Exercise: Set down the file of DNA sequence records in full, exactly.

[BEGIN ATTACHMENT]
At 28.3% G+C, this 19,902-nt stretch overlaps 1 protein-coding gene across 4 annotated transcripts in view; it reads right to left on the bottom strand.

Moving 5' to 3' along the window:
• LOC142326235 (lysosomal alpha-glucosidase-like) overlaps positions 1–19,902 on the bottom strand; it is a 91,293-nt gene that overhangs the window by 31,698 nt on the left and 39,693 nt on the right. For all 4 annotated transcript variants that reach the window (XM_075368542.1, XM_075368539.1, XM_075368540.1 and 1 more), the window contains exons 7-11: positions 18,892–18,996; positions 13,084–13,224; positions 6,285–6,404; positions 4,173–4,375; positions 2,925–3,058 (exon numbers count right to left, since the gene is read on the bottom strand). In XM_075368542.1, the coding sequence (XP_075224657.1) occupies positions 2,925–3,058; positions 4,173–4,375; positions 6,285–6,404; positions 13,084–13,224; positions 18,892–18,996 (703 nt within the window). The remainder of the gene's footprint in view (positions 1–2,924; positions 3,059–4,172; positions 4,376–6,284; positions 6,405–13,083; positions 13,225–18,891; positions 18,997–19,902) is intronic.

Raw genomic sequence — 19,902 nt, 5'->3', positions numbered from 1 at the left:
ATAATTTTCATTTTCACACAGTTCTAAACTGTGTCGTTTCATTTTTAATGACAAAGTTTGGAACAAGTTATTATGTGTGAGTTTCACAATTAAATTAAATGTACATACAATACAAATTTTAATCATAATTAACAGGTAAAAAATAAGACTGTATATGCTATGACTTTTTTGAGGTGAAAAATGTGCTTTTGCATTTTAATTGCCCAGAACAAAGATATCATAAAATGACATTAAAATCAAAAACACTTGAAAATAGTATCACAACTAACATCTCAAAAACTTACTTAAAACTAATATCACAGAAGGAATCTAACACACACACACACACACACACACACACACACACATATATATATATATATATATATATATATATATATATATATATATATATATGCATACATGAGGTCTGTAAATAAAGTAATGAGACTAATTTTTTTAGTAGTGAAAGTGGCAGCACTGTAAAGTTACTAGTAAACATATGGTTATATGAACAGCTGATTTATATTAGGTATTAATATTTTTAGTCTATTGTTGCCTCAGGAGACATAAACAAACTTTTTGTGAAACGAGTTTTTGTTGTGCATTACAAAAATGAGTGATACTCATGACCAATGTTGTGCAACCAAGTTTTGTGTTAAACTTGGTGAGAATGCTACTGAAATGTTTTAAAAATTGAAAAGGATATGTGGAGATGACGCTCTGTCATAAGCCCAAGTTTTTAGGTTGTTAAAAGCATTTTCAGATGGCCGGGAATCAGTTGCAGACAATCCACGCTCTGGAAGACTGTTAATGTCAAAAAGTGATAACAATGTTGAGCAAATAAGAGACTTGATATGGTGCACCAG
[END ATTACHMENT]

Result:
At 28.3% G+C, this 19,902-nt stretch overlaps 1 protein-coding gene across 4 annotated transcripts in view; it reads right to left on the bottom strand.

Moving 5' to 3' along the window:
• LOC142326235 (lysosomal alpha-glucosidase-like) overlaps positions 1–19,902 on the bottom strand; it is a 91,293-nt gene that overhangs the window by 31,698 nt on the left and 39,693 nt on the right. For all 4 annotated transcript variants that reach the window (XM_075368542.1, XM_075368539.1, XM_075368540.1 and 1 more), the window contains exons 7-11: positions 18,892–18,996; positions 13,084–13,224; positions 6,285–6,404; positions 4,173–4,375; positions 2,925–3,058 (exon numbers count right to left, since the gene is read on the bottom strand). In XM_075368542.1, the coding sequence (XP_075224657.1) occupies positions 2,925–3,058; positions 4,173–4,375; positions 6,285–6,404; positions 13,084–13,224; positions 18,892–18,996 (703 nt within the window). The remainder of the gene's footprint in view (positions 1–2,924; positions 3,059–4,172; positions 4,376–6,284; positions 6,405–13,083; positions 13,225–18,891; positions 18,997–19,902) is intronic.

Raw genomic sequence — 19,902 nt, 5'->3', positions numbered from 1 at the left:
ATAATTTTCATTTTCACACAGTTCTAAACTGTGTCGTTTCATTTTTAATGACAAAGTTTGGAACAAGTTATTATGTGTGAGTTTCACAATTAAATTAAATGTACATACAATACAAATTTTAATCATAATTAACAGGTAAAAAATAAGACTGTATATGCTATGACTTTTTTGAGGTGAAAAATGTGCTTTTGCATTTTAATTGCCCAGAACAAAGATATCATAAAATGACATTAAAATCAAAAACACTTGAAAATAGTATCACAACTAACATCTCAAAAACTTACTTAAAACTAATATCACAGAAGGAATCTAACACACACACACACACACACACACACACACACACATATATATATATATATATATATATATATATATATATATATATATATATATGCATACATGAGGTCTGTAAATAAAGTAATGAGACTAATTTTTTTAGTAGTGAAAGTGGCAGCACTGTAAAGTTACTAGTAAACATATGGTTATATGAACAGCTGATTTATATTAGGTATTAATATTTTTAGTCTATTGTTGCCTCAGGAGACATAAACAAACTTTTTGTGAAACGAGTTTTTGTTGTGCATTACAAAAATGAGTGATACTCATGACCAATGTTGTGCAACCAAGTTTTGTGTTAAACTTGGTGAGAATGCTACTGAAATGTTTTAAAAATTGAAAAGGATATGTGGAGATGACGCTCTGTCATAAGCCCAAGTTTTTAGGTTGTTAAAAGCATTTTCAGATGGCCGGGAATCAGTTGCAGACAATCCACGCTCTGGAAGACTGTTAATGTCAAAAAGTGATAACAATGTTGAGCAAATAAGAGACTTGATATGGTGCACCAG